March 9, 2013

Pat and I traveled yesterday afternoon, from our Blue Ridge mountain home in North Carolina, down to Georgia.

We are spending the weekend with our daughter, Katie.

This morning I wake up to the sound of a bird outside the apartment window. The call of the bird is different, not like the sounds of birds where we live. Here in Georgia, the advent of spring is rampant, compared to our snowy home environs which is several thousand feet higher in altitude and a degree or two of longitude more northerly on earth’s sphere.

Shortly after daylight peaked through Katie’s curtains, as I was laying on the floor to stretch my back and legs because I was not used to the soft bed, I heard the mockingbird somewhere outside.

At least I think it was a mockingbird. I can only surmise it was a mockingbird, because this little creature would not stick to one song, but kept changing his/her calls from one signal to another. So I’m laying there thinking, isn’t this what a mockingbird does? Is it not called a mockingbird because it “mocks” or imitates the songs of other birds?

This little aural adventure reminded me of my childhood at grandma Mimi’s house in Baton Rouge, some fifty-odd years ago. My sister and I would be laid into a guest room for an afternoon nap. This was unique because Mimi had, in that guest room, a fancy (she was of French heritage) four-poster bed with a white fabric canopy over its top, like you might see in movies about 18th-century royals or some such setting.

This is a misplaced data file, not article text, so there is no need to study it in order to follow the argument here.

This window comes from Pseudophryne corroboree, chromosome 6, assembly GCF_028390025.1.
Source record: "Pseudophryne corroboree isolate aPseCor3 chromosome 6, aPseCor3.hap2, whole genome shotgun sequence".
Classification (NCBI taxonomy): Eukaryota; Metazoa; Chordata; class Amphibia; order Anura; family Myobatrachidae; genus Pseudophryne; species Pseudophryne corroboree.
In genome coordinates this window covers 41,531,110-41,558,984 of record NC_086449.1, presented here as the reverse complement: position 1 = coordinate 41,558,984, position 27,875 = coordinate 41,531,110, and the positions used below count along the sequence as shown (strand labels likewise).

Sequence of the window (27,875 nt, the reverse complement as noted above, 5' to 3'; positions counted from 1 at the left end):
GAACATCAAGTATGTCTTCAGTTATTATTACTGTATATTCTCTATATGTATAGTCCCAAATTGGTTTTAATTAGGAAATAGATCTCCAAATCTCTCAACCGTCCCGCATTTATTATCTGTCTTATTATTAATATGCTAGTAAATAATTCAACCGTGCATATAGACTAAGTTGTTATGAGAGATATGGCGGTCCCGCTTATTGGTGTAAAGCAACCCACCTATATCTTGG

As I would be reclining on that luxurious bed, I could hear birds chirping on the other side of the curtained window. (The window treatment matched the poster-bed.) Mimi and J.C. had an outside courtyard with high brick walls around it and all sorts of Louisiana plants within–crepe myrtles, azaleas, camellias, canna lilies and gardenias and so forth–and a birdbath or two. So outside the window, the bird would maybe be sitting in the birdbath taking a bath and having fun in the water.